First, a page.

Dry Farming

...d absurd at first, but I’ll note that in our garden we’ve discovered, quite by accident, that many plants such as prickly pear cactus, cherry tomatoes, cardoon and pomegranates will do just fine in a climate where it doesn’t rain for six months out of the year.  Scott Kleinrock at the Huntington Ranch proved that you can grow chard in Southern California with almost no irrigation through a hot summer (the chard thrived in the Ra...

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Deep Bedding for Chickens

We’ve got about 5-6″ of loose stuff on the floor of our chicken run. Underneath that, it’s black gold. Around this time of year, folks are getting chickens. Some for the first time. So I figured it was time to talk about deep bedding again. I know we’ve written about it before, in our book, or on this blog, but this advice bears repeating: Nature abhors bare ground.  Line your chicken coop and run with a thick l...

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You’ve probably never met a soup like this

Mushroom and Fruit Soup. Yep. I don’t know if you’re going to like this recipe. I did. Erik made it, which shocked me, because he has a general prejudice against savory fruit preparations. In fact, he has a general prejudice against soup, seeing it somehow as being a substandard food form. Nonetheless, he cooked this soup.  I smelled it first, as it was cooking, and it smelled really good. Then I saw it in the pot, and said, “...

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Vegetable Garden Update: Too Much Salad

It’s amazing what you can grow in just a 4 foot by 8 foot area. From top to bottom in the picture above: Escarole mix: Misticanza Di Indivie E ScaroleLettuce: Lattuga Quattro StagioniChicory: Cicoria Variegata Di CastelfrancoDandelion GreensSwiss Chard: Verde Da Taglio Approximately half the bed is devoted to salad makings. Combined with another 2 foot by 4 foot area of arugula elsewhere in our yard, we’ve had a whole lot of salads...

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Back to the Ranch

...221; and featured a diverse bunch of speakers. The Ranch will provide much needed information on edible landscapes and food forestry, particularly for those of us in the southwest. Designed by Scott Kleinrock, the Ranch, with its combination of fruit trees, intensive vegetable plantings and California natives is already stunning–by next year it will be a paradise. The Ranch has a blog at http://huntingtonblogs.org/theranch/. Some highlights...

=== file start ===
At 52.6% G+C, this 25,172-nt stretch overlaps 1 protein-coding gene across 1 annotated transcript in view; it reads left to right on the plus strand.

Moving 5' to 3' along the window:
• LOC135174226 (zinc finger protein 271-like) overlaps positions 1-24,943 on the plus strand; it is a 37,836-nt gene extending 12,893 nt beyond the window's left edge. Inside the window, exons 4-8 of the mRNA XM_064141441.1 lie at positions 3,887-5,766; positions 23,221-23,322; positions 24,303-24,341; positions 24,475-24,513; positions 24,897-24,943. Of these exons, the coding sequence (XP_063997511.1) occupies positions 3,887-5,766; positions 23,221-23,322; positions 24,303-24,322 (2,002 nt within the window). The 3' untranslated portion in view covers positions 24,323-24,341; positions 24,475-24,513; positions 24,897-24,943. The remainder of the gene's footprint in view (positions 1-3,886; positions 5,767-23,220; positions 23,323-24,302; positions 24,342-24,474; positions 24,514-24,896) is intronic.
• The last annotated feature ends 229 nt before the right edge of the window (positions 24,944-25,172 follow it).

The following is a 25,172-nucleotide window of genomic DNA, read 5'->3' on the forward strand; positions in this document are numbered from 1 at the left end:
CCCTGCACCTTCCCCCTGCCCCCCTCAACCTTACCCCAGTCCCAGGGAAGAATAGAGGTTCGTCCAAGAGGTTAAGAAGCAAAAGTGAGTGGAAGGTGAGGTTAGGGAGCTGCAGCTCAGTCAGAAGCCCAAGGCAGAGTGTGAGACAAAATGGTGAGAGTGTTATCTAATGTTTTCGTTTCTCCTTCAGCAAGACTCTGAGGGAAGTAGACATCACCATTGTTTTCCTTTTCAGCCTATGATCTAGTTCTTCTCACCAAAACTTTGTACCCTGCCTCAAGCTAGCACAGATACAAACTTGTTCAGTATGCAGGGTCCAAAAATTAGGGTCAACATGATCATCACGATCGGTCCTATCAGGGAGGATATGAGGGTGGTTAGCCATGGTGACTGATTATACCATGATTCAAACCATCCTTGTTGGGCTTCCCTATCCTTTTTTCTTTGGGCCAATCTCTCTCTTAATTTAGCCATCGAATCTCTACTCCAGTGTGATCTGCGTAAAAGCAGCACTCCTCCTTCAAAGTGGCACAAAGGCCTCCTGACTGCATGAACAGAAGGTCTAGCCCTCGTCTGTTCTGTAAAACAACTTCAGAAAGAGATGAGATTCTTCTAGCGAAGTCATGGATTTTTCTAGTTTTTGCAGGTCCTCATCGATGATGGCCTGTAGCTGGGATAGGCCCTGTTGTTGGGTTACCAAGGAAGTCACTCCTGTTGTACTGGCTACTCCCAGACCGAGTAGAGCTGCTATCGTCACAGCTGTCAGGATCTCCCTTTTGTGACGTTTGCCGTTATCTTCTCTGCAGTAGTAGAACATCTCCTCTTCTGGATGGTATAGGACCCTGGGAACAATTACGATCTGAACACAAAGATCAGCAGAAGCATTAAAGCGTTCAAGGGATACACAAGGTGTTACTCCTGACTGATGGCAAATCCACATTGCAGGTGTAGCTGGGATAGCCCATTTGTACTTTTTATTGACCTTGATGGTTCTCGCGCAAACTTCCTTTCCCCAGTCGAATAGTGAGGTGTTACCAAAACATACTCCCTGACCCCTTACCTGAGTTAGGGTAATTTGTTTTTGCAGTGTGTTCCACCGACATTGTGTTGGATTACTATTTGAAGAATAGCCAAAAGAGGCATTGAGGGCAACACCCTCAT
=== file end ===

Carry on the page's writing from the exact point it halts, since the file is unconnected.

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Vertical Vegetables

...ne. The New York Times did some critical reporting on the subject of vertical garden systems in a recent article, “Gardens That Grow on Walls.” For certain plants vertical growing might work. I haven’t tried it, but this DIY vertical succulent garden in Sunset Magazine certainly is striking. But vegetables? Their roots need space and you’d need to do a lot of watering to keep a vertical vegetable wall happy. But growing v...

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Laundry to Landscape 2.0

I just installed a “laundry to landscape” greywater system at the house of Lora “Homegrown Neighbor” Hall using greywater guru Art Ludwig’s free open-source plans. It was a cinch. And, thanks to a revision in the California plumbing code last year, it’s legal with no permit required. I started in the laundry room by rigging up a three way diverter valve so that Lora can route the greywater back to the sew...

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Update: Women’s Land Army

Last December, we posted about The Women’s Land Army. Christina Habberjam just left a comment on that post, pointing us to the resource page she’s compiled on that topic. It’s too nice a thing to be buried in the comments, so we’re posting the link to that page here. Also, her grandmother, Veronica Rattray, who was a “Land Girl”, wrote a book about her experience called My Land Girl Years, 1939-1948....

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All is Fire

...nvoking these stoic philosophers both ancient and modern is along winded and perhaps pretentious way of saying that I believe, along with Taleb, that the “highly improbable” is more probable than we think and that it’s best to do the things within our power to do and not worry about what’s going on beyond what we can change. That China’s Sovereign-Wealth Fund is considering investing in the bearish (to put it mildly)...

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Bean Fest, Episode 5: Black-Eyed Pea Salad (Lubyi Msallat)

...allment comes from a cookbook we’ve been trying out over the last week called Vegetarian Dishes from Across the Middle East, by Arto der Haroutunian. These recipes really fit well with our kitchen just now, considering its emphasis on classic summer vegetables (like eggplants, cucumbers and tomatoes) and bulk bin foods like beans and grains. This black-eyed pea appetizer (meze) is of Syrian-Lebanese origin and is easy to prepare. All you...

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